Be it in film or on television, fans really don’t like seeing their favorite characters recast. Once they’ve gotten to know an actor in a certain role, it becomes that they don’t want to see any other actor in that same part. Certainly not helping things is the fact that recasting is often unfortunate and forced, as well as the fact that most recasting situations have had terrible results. There are, however, some key instances where replacing an actor for a follow-up story has actually worked – and those are the performances we want to celebrate today.
This week will see Ed Skrien try and replace Jason Statham’s place in pop culture as The Transporter franchise’s new Frank Martin – so we figured now would be a great time to take a look back at some of the instances where a franchise changing actors for a character actually worked out for the best. Read on!
Mark Ruffalo As Bruce Banner
When it was revealed in 2010 that Edward Norton would not be reprising his role as Bruce Banner a.k.a. The Hulk in Joss Whedon’s The Avengers, fans nearly rioted. While few were really big fans of Norton’s first entry as the hero/monster , 2008’s The Incredible Hulk, what people didn’t like was that Marvel Studios was already changing key elements within the continuity they were trying to build. Then everyone got to see Mark Ruffalo’s version of the character and completely forgot there was an Edward Norton version.
While Norton certainly wasn’t a bad Bruce Banner, he did infuse The Incredible Hulk with a serious kind of energy that really makes the film the least "fun" in the Marvel canon. Ruffalo, however, is the complete opposite. In addition to really hitting all of the big and necessary emotional beats that he needs to, Ruffalo presents a much softer, approachable version of the brilliant scientist – and as a result has the power to both make us laugh and generate awe.
Elizabeth Shue As Jennifer Parker
If we’re being 100 percent fair, the truth of the matter is that the first Back To The Future didn’t exactly give us a ton of time with Claudia Wells’ Jennifer Parker, as she was stuck in the present while Marty McFly toiled 30 years in the past. As a result of this short amount of screentime, however, it wasn’t seen as such a big blow when she didn’t come back for Back To The Future Part II. Instead, Robert Zemeckis hired Elizabeth Shue for the role, and while she’s not exactly the most memorable part of the film, she does put in a fun turn and beautifully falls into the tone of the franchise.
It’s true that the Elizabeth Shue version of Jennifer Parker finds herself unconscious surprisingly often, be it knocked out by Doc, or fainting after meeting her future self, but she remains a fun companion for Marty and Doc as they travel through time.
Don Cheadle As James ‘Rhodey’ Rhodes
As you’ll notice from this list, there are very few situations in Hollywood where recasting a character for a sequel wound up working out well – but Marvel Studios managed to do it very successfully twice in the span of just a few years. Truth be told, nobody really hates Terrence Howard’s version of James ‘Rhodey’ Rhodes from the first Iron Man in 2008, but in the years since Don Cheadle replaced him, we’ve really come to know him as the MCU version of the current-Avenger.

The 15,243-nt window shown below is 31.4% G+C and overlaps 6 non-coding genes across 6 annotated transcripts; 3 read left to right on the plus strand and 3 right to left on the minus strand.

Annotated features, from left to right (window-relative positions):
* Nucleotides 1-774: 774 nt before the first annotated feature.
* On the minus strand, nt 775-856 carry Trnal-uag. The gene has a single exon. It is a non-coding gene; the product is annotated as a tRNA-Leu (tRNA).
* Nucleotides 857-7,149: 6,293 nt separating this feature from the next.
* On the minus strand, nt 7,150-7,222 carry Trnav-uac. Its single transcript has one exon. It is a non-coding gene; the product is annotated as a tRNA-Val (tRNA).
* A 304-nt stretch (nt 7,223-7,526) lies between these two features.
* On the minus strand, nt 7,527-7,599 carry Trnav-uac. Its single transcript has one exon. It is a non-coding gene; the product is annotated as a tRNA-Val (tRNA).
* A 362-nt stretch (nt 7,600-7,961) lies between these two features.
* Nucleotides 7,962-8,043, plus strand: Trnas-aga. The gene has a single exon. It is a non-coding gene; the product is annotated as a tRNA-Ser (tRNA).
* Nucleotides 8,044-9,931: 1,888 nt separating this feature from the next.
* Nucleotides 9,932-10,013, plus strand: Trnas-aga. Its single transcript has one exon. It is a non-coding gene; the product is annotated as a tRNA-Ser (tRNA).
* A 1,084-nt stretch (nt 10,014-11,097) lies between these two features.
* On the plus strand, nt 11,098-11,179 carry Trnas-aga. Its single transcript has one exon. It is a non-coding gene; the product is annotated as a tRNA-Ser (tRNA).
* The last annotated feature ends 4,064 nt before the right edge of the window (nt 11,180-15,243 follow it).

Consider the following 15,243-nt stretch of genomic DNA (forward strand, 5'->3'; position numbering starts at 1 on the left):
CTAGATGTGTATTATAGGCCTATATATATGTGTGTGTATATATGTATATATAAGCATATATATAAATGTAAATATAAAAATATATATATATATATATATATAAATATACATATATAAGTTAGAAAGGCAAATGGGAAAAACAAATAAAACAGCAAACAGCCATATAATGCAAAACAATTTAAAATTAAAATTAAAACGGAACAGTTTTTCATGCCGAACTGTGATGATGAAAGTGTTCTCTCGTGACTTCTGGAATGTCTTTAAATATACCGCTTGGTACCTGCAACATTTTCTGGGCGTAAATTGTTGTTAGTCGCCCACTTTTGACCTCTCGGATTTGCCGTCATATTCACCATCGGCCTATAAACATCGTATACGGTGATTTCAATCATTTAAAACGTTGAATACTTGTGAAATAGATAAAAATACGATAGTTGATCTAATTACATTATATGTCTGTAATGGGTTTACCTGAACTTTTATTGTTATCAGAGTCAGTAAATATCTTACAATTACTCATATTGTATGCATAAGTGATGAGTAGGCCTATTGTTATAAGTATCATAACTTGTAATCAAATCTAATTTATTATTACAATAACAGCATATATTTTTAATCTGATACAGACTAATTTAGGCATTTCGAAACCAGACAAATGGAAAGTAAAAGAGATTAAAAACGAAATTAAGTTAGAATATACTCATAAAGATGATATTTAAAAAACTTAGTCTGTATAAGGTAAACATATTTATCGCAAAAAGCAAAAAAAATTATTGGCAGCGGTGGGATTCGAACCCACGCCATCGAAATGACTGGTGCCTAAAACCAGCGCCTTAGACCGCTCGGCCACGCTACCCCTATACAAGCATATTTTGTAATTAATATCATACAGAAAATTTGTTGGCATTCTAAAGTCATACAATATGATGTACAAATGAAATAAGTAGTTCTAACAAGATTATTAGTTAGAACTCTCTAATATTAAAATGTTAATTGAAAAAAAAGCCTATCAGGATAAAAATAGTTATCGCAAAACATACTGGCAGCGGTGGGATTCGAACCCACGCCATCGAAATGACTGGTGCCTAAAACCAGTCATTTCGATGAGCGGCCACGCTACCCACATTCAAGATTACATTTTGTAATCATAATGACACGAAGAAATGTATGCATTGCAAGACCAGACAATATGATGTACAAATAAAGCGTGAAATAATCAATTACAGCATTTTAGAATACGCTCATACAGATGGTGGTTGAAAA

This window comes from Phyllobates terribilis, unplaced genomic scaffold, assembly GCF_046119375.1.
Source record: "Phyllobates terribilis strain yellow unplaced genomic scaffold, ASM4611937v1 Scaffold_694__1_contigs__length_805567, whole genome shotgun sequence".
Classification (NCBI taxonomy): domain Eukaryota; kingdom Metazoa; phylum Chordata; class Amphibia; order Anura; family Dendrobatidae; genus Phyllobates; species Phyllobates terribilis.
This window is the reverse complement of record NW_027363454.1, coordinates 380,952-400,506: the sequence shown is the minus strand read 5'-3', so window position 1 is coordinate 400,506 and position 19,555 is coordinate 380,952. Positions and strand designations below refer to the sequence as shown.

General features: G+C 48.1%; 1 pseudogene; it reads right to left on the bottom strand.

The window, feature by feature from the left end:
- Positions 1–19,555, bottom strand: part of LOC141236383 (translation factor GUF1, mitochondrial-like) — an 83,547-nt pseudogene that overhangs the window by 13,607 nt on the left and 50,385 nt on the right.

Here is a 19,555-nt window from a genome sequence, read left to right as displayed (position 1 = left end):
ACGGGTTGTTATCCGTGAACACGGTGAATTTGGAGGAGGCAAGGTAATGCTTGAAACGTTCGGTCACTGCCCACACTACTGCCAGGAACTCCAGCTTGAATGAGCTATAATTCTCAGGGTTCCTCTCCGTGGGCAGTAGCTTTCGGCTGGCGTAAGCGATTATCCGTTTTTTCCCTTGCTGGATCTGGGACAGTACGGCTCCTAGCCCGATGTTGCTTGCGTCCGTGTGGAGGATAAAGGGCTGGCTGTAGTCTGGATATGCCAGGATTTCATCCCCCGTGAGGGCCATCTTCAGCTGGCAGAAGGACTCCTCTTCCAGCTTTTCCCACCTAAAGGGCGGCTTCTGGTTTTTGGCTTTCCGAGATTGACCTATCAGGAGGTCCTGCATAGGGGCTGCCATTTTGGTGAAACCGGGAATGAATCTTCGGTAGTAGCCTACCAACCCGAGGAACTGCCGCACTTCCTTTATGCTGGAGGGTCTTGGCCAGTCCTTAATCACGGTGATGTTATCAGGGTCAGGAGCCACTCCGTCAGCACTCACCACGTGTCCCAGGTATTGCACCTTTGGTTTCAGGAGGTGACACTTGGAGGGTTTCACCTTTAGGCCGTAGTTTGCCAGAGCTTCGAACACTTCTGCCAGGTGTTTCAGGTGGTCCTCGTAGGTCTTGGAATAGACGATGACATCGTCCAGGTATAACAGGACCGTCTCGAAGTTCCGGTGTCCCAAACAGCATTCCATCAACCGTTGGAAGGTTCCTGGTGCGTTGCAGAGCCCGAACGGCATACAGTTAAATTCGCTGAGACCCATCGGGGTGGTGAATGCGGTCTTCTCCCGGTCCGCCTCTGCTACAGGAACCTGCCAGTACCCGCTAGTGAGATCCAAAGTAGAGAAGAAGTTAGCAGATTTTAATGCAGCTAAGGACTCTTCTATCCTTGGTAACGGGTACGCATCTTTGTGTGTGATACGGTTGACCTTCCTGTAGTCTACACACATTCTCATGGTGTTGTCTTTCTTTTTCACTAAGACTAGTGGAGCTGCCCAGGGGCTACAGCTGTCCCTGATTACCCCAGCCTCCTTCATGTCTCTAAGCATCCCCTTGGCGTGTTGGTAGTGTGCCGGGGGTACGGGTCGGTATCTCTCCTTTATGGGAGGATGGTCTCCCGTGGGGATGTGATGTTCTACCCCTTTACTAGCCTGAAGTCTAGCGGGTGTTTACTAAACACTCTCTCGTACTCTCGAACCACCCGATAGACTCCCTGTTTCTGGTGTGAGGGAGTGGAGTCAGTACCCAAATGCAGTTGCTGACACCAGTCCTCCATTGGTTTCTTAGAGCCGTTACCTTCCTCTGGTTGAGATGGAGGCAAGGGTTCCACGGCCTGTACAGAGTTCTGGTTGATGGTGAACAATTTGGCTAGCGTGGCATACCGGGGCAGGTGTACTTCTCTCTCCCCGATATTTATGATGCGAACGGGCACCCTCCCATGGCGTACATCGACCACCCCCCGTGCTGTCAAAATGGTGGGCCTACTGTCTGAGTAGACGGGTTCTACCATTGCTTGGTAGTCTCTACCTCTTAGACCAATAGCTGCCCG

Admittedly there were some missteps with Don Cheadle’s Rhodey at the start (the first thing he does in Iron Man 2 is testify against Tony Stark, making him look more enemy than friend), but between Iron Man 3 and The Avengers: Age of Ultron we’ve come to know him as the funny, charismatic, badass partner to Iron Man – very importantly having great chemistry with Robert Downey Jr.
Daniel Craig As James Bond
Pierce Brosnan’s early outings as James Bond are unquestionably fantastic, and Martin Campbell’s Goldeneye continues to stand as one of the best movies in the franchise – but things definitely tailed off towards the end. By the time that Die Another Day arrived to disappoint in theaters, there was at atmosphere rising asking for a new face. What we ended up getting was Daniel Craig, and we’ve been thankful since.
Like Brosnan, Craig teamed up with Martin Campbell for his first 007 outing - Casino Royale in 2006 – and since then fans have gotten to experience one of the best generations of Bond ever (even though Quantum of Solace wasn’t all that great). The actor has brought a very different flavor and depth to the spy series, and even when the film around him isn’t entirely getting the job done, he always is.
Maggie Gyllenhaal As Rachel Dawes
After delivering arguably the weakest performance in Christopher Nolan’s Batman Begins, Katie Holmes decided not to reprise her role as Rachel Dawes in The Dark Knight, instead opting to star with Diane Keaton and Queen Latifah in the crime comedy Mad Money. As it turns out, this wound up being for the franchise’s benefit, as Nolan was able to hire Maggie Gyllenhaal for the sequel, and she definitely killed it.
We’ll never really know what Holmes would have done with Rachel in The Dark Knight, but Gyllenhaal really did a tremendous job in the comic book movie – establishing a strong bond with Christian Bale’s Bruce Wayne, and really bringing emotion to her station trapped between her love for both him and Aaron Eckhart’s Harvey Dent. She represents the key to all the deeper dramatic elements of the grand blockbuster, and makes the most of it right up until her final moment.
NJ native who calls LA home and lives in a Dreamatorium. A decade-plus CinemaBlend veteran who is endlessly enthusiastic about the career he’s dreamt of since seventh grade.
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